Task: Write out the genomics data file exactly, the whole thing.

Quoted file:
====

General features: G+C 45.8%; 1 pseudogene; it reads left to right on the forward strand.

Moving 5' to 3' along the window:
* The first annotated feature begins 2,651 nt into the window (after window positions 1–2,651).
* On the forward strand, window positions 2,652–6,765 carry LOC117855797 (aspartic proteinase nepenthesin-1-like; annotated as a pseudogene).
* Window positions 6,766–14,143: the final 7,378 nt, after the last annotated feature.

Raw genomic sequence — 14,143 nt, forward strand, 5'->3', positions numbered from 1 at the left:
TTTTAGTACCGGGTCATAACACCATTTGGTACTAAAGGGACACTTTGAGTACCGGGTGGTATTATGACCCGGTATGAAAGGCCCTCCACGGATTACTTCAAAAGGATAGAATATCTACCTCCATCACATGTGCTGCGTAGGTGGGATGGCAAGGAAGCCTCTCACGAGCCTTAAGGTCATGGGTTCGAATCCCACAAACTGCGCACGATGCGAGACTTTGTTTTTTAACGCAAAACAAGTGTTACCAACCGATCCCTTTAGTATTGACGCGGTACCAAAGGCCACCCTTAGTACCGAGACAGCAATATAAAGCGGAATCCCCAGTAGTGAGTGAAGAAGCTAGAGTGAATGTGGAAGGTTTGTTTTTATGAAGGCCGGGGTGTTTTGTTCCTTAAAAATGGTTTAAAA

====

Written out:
General features: G+C 45.8%; 1 pseudogene; it reads left to right on the forward strand.

Moving 5' to 3' along the window:
* The first annotated feature begins 2,651 nt into the window (after window positions 1–2,651).
* On the forward strand, window positions 2,652–6,765 carry LOC117855797 (aspartic proteinase nepenthesin-1-like; annotated as a pseudogene).
* Window positions 6,766–14,143: the final 7,378 nt, after the last annotated feature.

Raw genomic sequence — 14,143 nt, forward strand, 5'->3', positions numbered from 1 at the left:
TTTTAGTACCGGGTCATAACACCATTTGGTACTAAAGGGACACTTTGAGTACCGGGTGGTATTATGACCCGGTATGAAAGGCCCTCCACGGATTACTTCAAAAGGATAGAATATCTACCTCCATCACATGTGCTGCGTAGGTGGGATGGCAAGGAAGCCTCTCACGAGCCTTAAGGTCATGGGTTCGAATCCCACAAACTGCGCACGATGCGAGACTTTGTTTTTTAACGCAAAACAAGTGTTACCAACCGATCCCTTTAGTATTGACGCGGTACCAAAGGCCACCCTTAGTACCGAGACAGCAATATAAAGCGGAATCCCCAGTAGTGAGTGAAGAAGCTAGAGTGAATGTGGAAGGTTTGTTTTTATGAAGGCCGGGGTGTTTTGTTCCTTAAAAATGGTTTAAAA